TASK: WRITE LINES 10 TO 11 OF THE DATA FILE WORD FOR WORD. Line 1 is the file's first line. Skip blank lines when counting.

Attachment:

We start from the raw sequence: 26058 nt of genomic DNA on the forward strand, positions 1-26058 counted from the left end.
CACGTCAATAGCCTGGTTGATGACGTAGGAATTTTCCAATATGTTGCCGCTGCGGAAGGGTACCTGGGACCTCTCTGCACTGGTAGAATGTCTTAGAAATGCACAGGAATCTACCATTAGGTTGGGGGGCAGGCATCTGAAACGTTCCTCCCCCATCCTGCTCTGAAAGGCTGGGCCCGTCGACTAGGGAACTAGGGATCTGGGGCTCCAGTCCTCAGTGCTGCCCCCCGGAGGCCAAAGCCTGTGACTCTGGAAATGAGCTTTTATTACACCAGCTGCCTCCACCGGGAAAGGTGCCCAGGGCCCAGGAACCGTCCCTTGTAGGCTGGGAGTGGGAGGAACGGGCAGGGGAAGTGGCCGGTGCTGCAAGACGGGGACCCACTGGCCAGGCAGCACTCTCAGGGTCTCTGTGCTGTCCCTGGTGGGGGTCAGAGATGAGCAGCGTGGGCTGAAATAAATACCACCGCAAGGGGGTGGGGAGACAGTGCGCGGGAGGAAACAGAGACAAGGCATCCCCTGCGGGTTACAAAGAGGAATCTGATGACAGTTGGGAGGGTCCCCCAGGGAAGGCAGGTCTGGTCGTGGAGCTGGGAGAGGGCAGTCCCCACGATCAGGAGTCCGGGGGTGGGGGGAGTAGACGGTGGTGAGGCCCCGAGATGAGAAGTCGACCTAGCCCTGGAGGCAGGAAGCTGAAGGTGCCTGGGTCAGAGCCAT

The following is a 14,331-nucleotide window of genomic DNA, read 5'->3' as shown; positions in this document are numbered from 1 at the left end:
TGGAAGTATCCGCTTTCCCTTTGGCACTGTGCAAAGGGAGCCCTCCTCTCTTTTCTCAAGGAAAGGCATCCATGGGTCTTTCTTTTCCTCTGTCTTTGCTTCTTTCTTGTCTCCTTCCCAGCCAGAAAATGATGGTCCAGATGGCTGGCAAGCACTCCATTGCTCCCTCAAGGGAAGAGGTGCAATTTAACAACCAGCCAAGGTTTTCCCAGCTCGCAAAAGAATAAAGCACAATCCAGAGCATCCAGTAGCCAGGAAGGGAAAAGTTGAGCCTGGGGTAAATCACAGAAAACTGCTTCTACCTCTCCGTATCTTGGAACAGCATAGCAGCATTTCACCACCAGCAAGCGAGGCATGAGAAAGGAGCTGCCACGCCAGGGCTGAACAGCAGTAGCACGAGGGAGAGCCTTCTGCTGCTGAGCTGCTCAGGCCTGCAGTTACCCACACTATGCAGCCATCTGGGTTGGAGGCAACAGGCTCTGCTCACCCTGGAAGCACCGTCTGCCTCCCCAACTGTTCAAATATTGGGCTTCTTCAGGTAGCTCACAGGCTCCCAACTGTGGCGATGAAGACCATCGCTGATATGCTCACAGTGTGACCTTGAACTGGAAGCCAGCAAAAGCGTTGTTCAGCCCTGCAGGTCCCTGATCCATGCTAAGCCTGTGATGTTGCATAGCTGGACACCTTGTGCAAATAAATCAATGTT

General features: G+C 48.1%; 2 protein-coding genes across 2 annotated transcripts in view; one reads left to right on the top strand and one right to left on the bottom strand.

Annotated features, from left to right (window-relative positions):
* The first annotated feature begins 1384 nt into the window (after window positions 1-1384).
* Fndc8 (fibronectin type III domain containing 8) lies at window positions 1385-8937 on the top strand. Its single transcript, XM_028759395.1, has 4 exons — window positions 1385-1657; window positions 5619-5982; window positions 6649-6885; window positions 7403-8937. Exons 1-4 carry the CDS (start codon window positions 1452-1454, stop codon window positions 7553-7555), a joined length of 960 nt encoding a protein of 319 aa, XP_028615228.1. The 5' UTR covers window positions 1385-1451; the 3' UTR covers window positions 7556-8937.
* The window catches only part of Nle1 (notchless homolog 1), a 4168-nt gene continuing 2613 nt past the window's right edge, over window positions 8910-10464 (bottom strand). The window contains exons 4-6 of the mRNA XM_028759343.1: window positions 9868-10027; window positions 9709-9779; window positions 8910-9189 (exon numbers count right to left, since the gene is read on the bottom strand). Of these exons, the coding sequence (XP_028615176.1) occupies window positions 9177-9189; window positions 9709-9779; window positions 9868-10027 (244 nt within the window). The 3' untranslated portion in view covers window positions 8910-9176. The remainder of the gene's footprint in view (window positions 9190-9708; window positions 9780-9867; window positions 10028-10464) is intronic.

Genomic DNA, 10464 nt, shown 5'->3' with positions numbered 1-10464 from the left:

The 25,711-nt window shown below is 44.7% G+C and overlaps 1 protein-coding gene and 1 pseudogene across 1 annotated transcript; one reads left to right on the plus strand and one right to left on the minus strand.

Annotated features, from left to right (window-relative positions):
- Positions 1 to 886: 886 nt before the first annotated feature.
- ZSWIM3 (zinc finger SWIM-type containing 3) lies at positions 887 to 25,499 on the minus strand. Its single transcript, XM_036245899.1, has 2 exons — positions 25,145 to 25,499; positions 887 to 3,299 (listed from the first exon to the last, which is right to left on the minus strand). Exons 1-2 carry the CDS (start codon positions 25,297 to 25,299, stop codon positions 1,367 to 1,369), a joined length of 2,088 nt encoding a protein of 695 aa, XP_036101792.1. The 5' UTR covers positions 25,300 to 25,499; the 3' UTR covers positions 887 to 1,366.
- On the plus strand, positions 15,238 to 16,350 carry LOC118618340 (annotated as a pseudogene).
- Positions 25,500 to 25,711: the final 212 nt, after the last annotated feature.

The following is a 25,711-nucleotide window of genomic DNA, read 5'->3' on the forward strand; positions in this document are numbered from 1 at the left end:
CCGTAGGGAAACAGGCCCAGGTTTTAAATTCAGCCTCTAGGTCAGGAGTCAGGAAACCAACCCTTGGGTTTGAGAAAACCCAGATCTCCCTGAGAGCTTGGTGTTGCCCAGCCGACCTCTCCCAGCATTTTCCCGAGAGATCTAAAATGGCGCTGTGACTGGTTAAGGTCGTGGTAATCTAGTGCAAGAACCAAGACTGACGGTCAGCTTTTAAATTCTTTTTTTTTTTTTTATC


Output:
Genomic DNA, 10464 nt, shown 5'->3' with positions numbered 1-10464 from the left:

The 25,711-nt window shown below is 44.7% G+C and overlaps 1 protein-coding gene and 1 pseudogene across 1 annotated transcript; one reads left to right on the plus strand and one right to left on the minus strand.